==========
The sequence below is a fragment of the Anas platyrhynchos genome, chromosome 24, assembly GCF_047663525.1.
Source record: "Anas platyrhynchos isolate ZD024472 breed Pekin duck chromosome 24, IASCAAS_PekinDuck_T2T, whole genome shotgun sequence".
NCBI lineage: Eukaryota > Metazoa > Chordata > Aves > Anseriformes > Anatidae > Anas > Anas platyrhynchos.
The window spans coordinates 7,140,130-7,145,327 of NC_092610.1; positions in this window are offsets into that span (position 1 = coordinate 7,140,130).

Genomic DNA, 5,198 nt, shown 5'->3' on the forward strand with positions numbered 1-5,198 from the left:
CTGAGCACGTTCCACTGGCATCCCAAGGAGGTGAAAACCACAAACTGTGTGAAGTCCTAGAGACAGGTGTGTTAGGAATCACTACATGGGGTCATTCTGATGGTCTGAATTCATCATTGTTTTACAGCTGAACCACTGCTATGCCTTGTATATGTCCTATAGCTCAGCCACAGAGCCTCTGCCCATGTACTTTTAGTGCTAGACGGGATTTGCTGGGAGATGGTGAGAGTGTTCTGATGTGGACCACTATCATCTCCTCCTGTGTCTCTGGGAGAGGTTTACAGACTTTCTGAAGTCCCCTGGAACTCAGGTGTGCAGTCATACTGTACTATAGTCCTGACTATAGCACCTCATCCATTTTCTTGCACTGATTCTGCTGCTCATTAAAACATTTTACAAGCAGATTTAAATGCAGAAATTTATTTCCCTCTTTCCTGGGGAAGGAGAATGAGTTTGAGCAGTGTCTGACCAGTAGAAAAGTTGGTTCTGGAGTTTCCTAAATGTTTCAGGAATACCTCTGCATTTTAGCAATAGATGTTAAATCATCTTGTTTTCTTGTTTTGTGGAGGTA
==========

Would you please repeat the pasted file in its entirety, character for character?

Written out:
The sequence below is a fragment of the Anas platyrhynchos genome, chromosome 24, assembly GCF_047663525.1.
Source record: "Anas platyrhynchos isolate ZD024472 breed Pekin duck chromosome 24, IASCAAS_PekinDuck_T2T, whole genome shotgun sequence".
NCBI lineage: Eukaryota > Metazoa > Chordata > Aves > Anseriformes > Anatidae > Anas > Anas platyrhynchos.
The window spans coordinates 7,140,130-7,145,327 of NC_092610.1; positions in this window are offsets into that span (position 1 = coordinate 7,140,130).

Genomic DNA, 5,198 nt, shown 5'->3' on the forward strand with positions numbered 1-5,198 from the left:
CTGAGCACGTTCCACTGGCATCCCAAGGAGGTGAAAACCACAAACTGTGTGAAGTCCTAGAGACAGGTGTGTTAGGAATCACTACATGGGGTCATTCTGATGGTCTGAATTCATCATTGTTTTACAGCTGAACCACTGCTATGCCTTGTATATGTCCTATAGCTCAGCCACAGAGCCTCTGCCCATGTACTTTTAGTGCTAGACGGGATTTGCTGGGAGATGGTGAGAGTGTTCTGATGTGGACCACTATCATCTCCTCCTGTGTCTCTGGGAGAGGTTTACAGACTTTCTGAAGTCCCCTGGAACTCAGGTGTGCAGTCATACTGTACTATAGTCCTGACTATAGCACCTCATCCATTTTCTTGCACTGATTCTGCTGCTCATTAAAACATTTTACAAGCAGATTTAAATGCAGAAATTTATTTCCCTCTTTCCTGGGGAAGGAGAATGAGTTTGAGCAGTGTCTGACCAGTAGAAAAGTTGGTTCTGGAGTTTCCTAAATGTTTCAGGAATACCTCTGCATTTTAGCAATAGATGTTAAATCATCTTGTTTTCTTGTTTTGTGGAGGTA